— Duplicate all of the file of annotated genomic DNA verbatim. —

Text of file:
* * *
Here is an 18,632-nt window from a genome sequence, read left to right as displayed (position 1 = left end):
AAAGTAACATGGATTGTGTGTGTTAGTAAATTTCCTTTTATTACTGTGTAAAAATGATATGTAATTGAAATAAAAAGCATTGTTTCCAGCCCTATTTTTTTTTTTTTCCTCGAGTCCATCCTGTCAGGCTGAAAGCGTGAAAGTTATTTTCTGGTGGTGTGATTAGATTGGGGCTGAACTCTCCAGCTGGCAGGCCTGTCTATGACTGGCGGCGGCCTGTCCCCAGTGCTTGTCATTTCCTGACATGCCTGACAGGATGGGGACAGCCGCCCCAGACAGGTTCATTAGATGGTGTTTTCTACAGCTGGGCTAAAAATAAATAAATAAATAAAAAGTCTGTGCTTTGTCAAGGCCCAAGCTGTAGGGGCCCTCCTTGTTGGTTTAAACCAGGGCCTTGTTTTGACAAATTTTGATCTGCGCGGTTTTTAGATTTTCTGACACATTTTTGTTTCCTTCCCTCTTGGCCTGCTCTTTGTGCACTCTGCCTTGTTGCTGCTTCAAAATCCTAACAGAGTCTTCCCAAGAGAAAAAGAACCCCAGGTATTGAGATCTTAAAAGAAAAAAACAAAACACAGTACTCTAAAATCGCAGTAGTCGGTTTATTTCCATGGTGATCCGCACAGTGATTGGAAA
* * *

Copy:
Here is an 18,632-nt window from a genome sequence, read left to right as displayed (position 1 = left end):
AAAGTAACATGGATTGTGTGTGTTAGTAAATTTCCTTTTATTACTGTGTAAAAATGATATGTAATTGAAATAAAAAGCATTGTTTCCAGCCCTATTTTTTTTTTTTTCCTCGAGTCCATCCTGTCAGGCTGAAAGCGTGAAAGTTATTTTCTGGTGGTGTGATTAGATTGGGGCTGAACTCTCCAGCTGGCAGGCCTGTCTATGACTGGCGGCGGCCTGTCCCCAGTGCTTGTCATTTCCTGACATGCCTGACAGGATGGGGACAGCCGCCCCAGACAGGTTCATTAGATGGTGTTTTCTACAGCTGGGCTAAAAATAAATAAATAAATAAAAAGTCTGTGCTTTGTCAAGGCCCAAGCTGTAGGGGCCCTCCTTGTTGGTTTAAACCAGGGCCTTGTTTTGACAAATTTTGATCTGCGCGGTTTTTAGATTTTCTGACACATTTTTGTTTCCTTCCCTCTTGGCCTGCTCTTTGTGCACTCTGCCTTGTTGCTGCTTCAAAATCCTAACAGAGTCTTCCCAAGAGAAAAAGAACCCCAGGTATTGAGATCTTAAAAGAAAAAAACAAAACACAGTACTCTAAAATCGCAGTAGTCGGTTTATTTCCATGGTGATCCGCACAGTGATTGGAAA